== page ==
On the Road Away from LIBOR
The release of Andrew Davidson & Co., Inc.’s (AD&Co) new generation of financial engineering tools marks a shift to a new reality; when the traditional benchmark for MBS valuation, the LIBOR/ Swap yield curve, becomes unavailable. Our recent Product Release email informed our readers about the change. In short, our users can:
- Conduct valuation relative to one of three benchmark rate curves: Treasury, LIBOR or SOFR.
- Provide either an absolute rate volatility matrix or the traditional relative volatility matrix.
- Apply a negative shift (floor) to otherwise positive-rate models (Squared Gaussian or Black-Karasinski).
The 3-benchmark valuation option provides analytical flexibility within the transitional period of LIBOR availability and well beyond; hence, this is both a "transitional" and "permanent" solution. Regardless of the benchmark chosen, SOFR-indexed ARMs and CMO/CRT floaters will use a SOFR term structure of rates (if provided) for the index projection. If a SOFR term structure isn’t provided, we will project SOFR indices off the chosen benchmark plus the initial spread.
The absolute volatility quotation has grown as a popular format. It represents the best practical choice when a valuation benchmark (e.g. Treasury) is different from a volatility source (e.g. options of SOFR swaps).
Which yield-curve benchmark should practitioners use for valuation? About 30-40 years ago, MBS were priced off Treasury bonds, a close investment alternative. However, Treasury rates have never been borrowing rates; this honor belonged to the LIBOR market. A pricing spread to a borrowing curve can be easily translated into return on equity (given the leverage) and, unsurprisingly, the LIBOR/Swap curve became the dominant benchmark.
With the upcoming demise of LIBOR, the current market trend suggests a return to Treasuries. Most dealers now report exclusively Treasury OAS on TBAs. The Security Finance Association (SFA) established a task force that recommended one of the Treasury-based spreads. The so-called I-curve (interpolated-WAL curve) was voted the best quotation option according to the SFA by “a supermajority of investors, traders and syndicate desks…across all structured finance products” whereas “issuers and bankers are split on the benchmark they favor with a slight majority preferring a Treasury-based curve over the SOFR swap curve.” To reiterate, our tools are ready for a change in prevailing practice.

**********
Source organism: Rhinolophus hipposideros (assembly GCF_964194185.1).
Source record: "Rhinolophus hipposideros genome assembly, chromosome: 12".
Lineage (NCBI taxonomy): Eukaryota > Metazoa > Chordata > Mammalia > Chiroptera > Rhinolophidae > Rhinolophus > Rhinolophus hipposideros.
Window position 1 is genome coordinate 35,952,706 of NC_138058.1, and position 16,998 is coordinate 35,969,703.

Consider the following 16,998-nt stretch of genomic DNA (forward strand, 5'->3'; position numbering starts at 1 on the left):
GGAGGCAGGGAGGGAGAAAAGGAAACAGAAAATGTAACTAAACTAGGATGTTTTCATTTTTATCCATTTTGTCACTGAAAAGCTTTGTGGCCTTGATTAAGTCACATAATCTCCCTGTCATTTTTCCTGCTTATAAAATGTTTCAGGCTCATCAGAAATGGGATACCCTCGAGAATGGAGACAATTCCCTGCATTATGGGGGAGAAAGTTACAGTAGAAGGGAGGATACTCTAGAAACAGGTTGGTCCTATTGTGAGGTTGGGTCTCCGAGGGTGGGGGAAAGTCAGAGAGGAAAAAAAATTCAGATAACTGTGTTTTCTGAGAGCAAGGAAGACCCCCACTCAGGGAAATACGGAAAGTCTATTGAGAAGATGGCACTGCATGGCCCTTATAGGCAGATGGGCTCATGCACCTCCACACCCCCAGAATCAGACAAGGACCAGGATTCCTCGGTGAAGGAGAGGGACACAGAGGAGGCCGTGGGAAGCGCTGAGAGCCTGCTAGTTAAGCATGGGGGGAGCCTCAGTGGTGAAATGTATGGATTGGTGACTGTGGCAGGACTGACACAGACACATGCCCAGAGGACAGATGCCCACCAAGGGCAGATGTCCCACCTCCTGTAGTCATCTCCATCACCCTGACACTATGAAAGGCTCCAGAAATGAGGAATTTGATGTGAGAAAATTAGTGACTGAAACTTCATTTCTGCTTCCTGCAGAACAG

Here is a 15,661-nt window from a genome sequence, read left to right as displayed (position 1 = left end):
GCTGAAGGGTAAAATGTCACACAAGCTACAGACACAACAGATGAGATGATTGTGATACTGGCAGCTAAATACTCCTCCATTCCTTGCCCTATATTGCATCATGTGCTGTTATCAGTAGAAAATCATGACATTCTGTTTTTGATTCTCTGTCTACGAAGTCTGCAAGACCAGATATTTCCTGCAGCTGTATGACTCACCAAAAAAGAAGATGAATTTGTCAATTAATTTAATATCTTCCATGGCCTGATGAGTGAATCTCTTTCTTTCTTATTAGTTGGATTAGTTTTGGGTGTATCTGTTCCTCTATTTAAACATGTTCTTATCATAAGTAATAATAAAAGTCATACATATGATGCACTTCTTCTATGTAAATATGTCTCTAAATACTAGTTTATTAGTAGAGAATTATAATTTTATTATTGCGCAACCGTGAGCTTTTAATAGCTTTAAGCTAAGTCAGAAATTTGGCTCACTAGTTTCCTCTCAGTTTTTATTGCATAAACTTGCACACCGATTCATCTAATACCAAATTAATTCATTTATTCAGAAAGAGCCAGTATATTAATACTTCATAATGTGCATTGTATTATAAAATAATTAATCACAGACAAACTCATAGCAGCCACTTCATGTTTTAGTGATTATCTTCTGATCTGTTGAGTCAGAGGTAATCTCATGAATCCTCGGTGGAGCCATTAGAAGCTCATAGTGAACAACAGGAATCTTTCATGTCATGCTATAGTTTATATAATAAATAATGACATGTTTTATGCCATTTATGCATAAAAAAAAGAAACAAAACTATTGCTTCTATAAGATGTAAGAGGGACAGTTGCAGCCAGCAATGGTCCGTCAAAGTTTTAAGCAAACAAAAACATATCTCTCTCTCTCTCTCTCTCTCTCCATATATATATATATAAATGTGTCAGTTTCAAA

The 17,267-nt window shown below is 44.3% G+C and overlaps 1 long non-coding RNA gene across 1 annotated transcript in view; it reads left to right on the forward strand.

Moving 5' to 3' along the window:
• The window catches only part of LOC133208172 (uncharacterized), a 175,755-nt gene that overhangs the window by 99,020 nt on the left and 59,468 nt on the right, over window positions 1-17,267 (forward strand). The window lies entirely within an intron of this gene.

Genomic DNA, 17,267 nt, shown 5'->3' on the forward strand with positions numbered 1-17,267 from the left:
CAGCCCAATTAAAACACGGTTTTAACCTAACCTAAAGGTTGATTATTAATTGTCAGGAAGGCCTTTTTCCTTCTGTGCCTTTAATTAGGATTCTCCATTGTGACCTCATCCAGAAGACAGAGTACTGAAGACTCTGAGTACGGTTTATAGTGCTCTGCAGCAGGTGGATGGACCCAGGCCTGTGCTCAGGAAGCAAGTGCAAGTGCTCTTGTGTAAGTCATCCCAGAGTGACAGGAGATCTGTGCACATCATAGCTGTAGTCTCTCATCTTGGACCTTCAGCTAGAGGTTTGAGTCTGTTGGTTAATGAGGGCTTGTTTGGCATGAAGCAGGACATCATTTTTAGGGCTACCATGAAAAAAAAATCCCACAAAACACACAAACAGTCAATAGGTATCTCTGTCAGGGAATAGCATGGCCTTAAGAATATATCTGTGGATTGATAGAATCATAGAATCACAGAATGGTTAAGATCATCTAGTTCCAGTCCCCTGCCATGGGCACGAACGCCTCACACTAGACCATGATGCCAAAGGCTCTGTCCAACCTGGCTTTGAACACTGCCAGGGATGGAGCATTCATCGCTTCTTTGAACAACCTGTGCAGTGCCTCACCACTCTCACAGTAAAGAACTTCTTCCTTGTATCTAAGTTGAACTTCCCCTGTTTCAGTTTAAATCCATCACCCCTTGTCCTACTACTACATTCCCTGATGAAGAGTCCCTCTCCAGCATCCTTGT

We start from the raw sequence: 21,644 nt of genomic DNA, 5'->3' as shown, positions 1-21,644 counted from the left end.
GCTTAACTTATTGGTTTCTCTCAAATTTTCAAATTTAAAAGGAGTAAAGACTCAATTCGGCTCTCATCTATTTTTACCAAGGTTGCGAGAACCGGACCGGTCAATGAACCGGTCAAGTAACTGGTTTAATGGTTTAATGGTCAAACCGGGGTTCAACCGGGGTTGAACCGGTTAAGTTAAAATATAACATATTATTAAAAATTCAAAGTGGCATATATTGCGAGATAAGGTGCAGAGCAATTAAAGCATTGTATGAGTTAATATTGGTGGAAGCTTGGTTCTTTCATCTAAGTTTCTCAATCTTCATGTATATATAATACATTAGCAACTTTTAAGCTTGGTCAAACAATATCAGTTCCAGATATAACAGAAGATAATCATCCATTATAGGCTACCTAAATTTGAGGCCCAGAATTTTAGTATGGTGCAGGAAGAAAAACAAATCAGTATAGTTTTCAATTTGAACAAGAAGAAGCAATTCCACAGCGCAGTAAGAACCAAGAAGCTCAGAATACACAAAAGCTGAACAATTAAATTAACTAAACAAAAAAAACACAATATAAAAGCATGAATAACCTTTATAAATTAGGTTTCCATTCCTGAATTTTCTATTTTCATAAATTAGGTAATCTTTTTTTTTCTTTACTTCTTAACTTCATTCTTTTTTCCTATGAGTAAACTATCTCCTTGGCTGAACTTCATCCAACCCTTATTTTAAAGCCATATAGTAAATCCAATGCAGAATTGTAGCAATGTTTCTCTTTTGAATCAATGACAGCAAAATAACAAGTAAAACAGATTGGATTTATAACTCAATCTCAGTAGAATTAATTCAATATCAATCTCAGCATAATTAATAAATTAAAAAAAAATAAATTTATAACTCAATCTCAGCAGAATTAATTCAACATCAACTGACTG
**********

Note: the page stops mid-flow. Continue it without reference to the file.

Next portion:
What about the preferred source of volatility? With the Treasury curve returning to the benchmark role, which market volatility would we recommend of using? The only Treasury-related options – options on Treasury futures – represent a thin layer of information, which, at best can be interpreted as volatility on long bonds. While they may help decipher the value of the embedded prepayment option, they are less relevant to caps and floors found in CMO/CRT floaters and ARMs. It is also impossible to calibrate the mean reversion parameter of a term structure model without observing volatility quotes on differing tenors.
Our recommendation, which may be unexpected at a first glance, is to consider options on SOFR-based swaps that have developed in a way similar to LIBOR-based swaps. Since Treasury rates differ from SOFR-swap rates, we recommend using absolute (aka “normal”), rather than traditional relative (aka “lognormal” or Black), volatility inputs. Essentially, we posit that, given a tenor, various US rate benchmarks tend to exhibit similar volatilities. Our review of the SOFR/Swap volatility and LIBOR/Swap volatility confirms this assumption – despite the difference in rate’s levels.
Are we changing the Current-Coupon Yield (CCY) model? The existing CCY model is a linear regression calibrated to a multi-year historical movements against the 2-year and the 10-year points of either Treasury or swap rates. The SOFR term rates are relatively short in history and at the point of writing, there is no immediate reason to change the model’s coefficients when the SOFR curve is chosen as a benchmark. Going forward, this statement merits a review; the entire approach to projecting CCY from benchmark rates may also need to be reassessed.
Are we changing the LoanDynamics Model (LDM) at all? Borrower behavior for SOFR-indexed ARMs is likely to be unaffected by the index’s name, as long as we control for the current and projected loan rate. At this time, we have no history of SOFR-ARM prepayments or defaults that warrants any revisions of LDM.